I'm a bit late with this, but I woke up late, and then I rolled out of bed and directly into a pile of new playthings, a gift to myself just for being me, a brand new Windsor Newton portable Easel complete with ten tubes of paint, three brushes and one canvas. Since I've arrived in Greece I've thrown all snobbery aside with quality of paint or brushes, just hand the crack over and let me go crazy! I'm starving here!
Five hours later Despina called and lured me out the door when she made mention of the possibility of combining and art museum with sampling the goodies from this pattisserie... I made all of the required-by-law adjustments to my person and met the whole troop (Kostas and the little ones) at Syntagma Square.
We needed to buffer ourselves for the onslaught of sugar with a meal first, so we moved back into the fabric district where there are some quasi-secret eateries on Romvis street. We chose "Miniatoura" in part because it was the one that had space for us. Sort of. We ordered a few things... chicken with eggplant, a plate of tabouleh, horiatiki, cannelloni, stuffed zucchinis with rice and meat, potatoes and a delicious vegetable pie that tasted like a combination of eggplant and zucchini. All of this on top of the standard basket of village bread and bottle of water left very little room to maneuver. Despina was managing her daughters while holding one dish in her hand and another in her lap. Two chairs were pulled up to serve as a shelf for the salt, pepper and bread. The little girls ate three bites each and jumped out of their seats to play, leaving both mother and father with cricks in their necks for trying to eat while they patrolled for wild, rampaging motorcycles or other vehicles that might prove disastrous to small bones.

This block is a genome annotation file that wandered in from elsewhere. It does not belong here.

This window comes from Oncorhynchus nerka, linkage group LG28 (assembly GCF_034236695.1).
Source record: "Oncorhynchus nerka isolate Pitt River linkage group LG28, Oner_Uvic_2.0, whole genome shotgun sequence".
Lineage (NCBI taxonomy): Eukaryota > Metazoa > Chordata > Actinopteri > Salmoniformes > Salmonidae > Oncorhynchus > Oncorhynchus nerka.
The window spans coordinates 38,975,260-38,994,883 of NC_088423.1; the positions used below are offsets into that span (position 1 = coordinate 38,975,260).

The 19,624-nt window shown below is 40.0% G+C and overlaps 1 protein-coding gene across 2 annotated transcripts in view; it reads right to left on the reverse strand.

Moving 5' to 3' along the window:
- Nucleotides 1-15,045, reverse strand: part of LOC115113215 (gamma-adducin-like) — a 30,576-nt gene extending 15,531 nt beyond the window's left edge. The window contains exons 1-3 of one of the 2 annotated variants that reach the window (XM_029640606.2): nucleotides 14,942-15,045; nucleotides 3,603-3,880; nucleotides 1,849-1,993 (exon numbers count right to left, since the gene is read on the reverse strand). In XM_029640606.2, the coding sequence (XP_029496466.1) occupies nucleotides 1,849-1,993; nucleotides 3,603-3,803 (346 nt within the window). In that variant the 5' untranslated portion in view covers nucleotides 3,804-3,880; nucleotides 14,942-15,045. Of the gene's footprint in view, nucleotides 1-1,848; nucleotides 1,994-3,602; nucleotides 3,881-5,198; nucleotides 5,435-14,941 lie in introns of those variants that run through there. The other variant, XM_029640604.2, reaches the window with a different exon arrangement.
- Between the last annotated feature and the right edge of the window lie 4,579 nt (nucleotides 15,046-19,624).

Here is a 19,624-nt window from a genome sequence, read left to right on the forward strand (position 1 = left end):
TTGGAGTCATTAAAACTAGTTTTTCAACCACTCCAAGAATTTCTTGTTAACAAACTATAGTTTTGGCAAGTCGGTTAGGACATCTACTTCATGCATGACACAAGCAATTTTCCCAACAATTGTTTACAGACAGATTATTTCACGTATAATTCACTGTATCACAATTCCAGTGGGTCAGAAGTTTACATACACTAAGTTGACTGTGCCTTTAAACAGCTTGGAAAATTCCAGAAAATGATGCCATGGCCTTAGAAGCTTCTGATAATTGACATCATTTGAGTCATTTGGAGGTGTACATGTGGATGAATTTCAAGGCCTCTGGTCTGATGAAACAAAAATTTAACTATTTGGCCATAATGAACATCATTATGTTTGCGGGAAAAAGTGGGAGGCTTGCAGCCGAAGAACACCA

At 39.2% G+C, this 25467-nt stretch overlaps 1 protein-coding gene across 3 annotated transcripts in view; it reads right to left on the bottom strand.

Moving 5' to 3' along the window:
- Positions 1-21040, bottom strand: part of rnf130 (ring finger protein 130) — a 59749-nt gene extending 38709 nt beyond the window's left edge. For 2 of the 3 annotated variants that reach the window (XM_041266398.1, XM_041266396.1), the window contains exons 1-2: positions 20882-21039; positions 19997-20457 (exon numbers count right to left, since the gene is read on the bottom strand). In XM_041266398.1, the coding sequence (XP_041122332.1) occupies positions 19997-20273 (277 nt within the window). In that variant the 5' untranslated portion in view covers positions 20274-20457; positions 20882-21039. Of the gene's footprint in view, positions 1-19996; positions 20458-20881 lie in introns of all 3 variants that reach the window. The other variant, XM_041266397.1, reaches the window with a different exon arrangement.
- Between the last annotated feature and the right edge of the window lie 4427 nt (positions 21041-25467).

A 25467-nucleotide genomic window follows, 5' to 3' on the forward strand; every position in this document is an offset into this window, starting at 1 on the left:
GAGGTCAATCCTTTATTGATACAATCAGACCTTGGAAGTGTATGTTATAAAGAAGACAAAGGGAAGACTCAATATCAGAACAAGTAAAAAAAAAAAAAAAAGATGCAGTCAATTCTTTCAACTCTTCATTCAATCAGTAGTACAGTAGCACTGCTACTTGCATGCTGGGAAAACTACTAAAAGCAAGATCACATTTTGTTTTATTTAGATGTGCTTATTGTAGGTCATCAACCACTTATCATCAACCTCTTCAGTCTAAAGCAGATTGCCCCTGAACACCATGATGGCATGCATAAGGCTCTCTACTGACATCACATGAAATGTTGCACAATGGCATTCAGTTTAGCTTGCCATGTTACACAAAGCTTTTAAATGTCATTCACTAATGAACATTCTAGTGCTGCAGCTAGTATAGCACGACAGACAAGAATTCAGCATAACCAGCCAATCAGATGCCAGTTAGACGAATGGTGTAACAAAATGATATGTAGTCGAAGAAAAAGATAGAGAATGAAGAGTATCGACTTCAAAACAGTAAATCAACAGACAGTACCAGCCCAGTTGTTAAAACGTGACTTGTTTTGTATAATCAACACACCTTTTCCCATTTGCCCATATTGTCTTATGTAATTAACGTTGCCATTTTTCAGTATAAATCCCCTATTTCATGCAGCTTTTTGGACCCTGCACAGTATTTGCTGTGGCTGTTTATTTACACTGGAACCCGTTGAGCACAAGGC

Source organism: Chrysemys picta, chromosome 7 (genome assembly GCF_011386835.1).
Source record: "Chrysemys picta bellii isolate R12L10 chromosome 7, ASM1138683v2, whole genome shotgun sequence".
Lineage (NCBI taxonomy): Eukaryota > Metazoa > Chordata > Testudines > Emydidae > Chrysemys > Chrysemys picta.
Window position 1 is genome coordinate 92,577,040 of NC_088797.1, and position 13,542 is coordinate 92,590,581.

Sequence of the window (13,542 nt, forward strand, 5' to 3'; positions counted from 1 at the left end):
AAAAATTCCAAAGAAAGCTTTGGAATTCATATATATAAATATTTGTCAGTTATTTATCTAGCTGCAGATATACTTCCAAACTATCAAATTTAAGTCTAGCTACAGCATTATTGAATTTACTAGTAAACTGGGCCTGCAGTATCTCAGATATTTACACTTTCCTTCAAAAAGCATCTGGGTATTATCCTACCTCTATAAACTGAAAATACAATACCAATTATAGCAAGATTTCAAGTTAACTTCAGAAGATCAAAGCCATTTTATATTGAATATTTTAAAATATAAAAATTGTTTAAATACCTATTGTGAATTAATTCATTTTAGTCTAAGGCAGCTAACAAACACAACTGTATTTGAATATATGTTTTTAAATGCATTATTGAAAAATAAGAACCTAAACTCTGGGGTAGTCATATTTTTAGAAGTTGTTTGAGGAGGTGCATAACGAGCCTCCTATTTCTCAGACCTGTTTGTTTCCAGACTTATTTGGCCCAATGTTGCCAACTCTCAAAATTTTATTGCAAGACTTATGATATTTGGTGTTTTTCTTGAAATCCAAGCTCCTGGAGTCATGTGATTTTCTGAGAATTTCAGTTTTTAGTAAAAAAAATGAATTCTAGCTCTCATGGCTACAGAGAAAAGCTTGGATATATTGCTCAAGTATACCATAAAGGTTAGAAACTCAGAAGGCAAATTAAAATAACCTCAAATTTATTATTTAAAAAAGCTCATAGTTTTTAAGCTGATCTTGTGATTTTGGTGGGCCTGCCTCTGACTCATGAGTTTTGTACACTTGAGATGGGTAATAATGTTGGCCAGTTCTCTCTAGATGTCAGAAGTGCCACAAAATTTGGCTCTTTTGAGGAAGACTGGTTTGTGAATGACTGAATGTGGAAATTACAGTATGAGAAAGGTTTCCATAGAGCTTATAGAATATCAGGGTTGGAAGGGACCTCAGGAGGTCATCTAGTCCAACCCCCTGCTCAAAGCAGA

I've learned a new word: Γκριναιζει. Grin-yah-zee. It means "grumble."